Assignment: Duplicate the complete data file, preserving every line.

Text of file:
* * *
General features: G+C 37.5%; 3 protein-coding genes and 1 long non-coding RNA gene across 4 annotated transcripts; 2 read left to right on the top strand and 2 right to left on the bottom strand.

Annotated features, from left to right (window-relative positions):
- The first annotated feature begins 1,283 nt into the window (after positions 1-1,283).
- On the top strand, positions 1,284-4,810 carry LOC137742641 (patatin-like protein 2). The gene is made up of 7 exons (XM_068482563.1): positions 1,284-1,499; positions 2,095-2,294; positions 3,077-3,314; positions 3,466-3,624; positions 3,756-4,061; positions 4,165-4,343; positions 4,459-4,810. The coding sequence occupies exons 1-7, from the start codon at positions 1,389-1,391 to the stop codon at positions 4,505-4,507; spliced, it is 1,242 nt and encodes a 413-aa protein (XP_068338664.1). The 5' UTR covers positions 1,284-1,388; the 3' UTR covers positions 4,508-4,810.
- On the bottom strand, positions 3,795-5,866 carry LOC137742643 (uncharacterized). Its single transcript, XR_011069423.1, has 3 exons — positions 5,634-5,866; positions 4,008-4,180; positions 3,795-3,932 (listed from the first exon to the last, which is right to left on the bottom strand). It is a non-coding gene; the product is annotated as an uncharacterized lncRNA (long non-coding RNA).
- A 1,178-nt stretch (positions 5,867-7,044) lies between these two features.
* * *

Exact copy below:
General features: G+C 37.5%; 3 protein-coding genes and 1 long non-coding RNA gene across 4 annotated transcripts; 2 read left to right on the top strand and 2 right to left on the bottom strand.

Annotated features, from left to right (window-relative positions):
- The first annotated feature begins 1,283 nt into the window (after positions 1-1,283).
- On the top strand, positions 1,284-4,810 carry LOC137742641 (patatin-like protein 2). The gene is made up of 7 exons (XM_068482563.1): positions 1,284-1,499; positions 2,095-2,294; positions 3,077-3,314; positions 3,466-3,624; positions 3,756-4,061; positions 4,165-4,343; positions 4,459-4,810. The coding sequence occupies exons 1-7, from the start codon at positions 1,389-1,391 to the stop codon at positions 4,505-4,507; spliced, it is 1,242 nt and encodes a 413-aa protein (XP_068338664.1). The 5' UTR covers positions 1,284-1,388; the 3' UTR covers positions 4,508-4,810.
- On the bottom strand, positions 3,795-5,866 carry LOC137742643 (uncharacterized). Its single transcript, XR_011069423.1, has 3 exons — positions 5,634-5,866; positions 4,008-4,180; positions 3,795-3,932 (listed from the first exon to the last, which is right to left on the bottom strand). It is a non-coding gene; the product is annotated as an uncharacterized lncRNA (long non-coding RNA).
- A 1,178-nt stretch (positions 5,867-7,044) lies between these two features.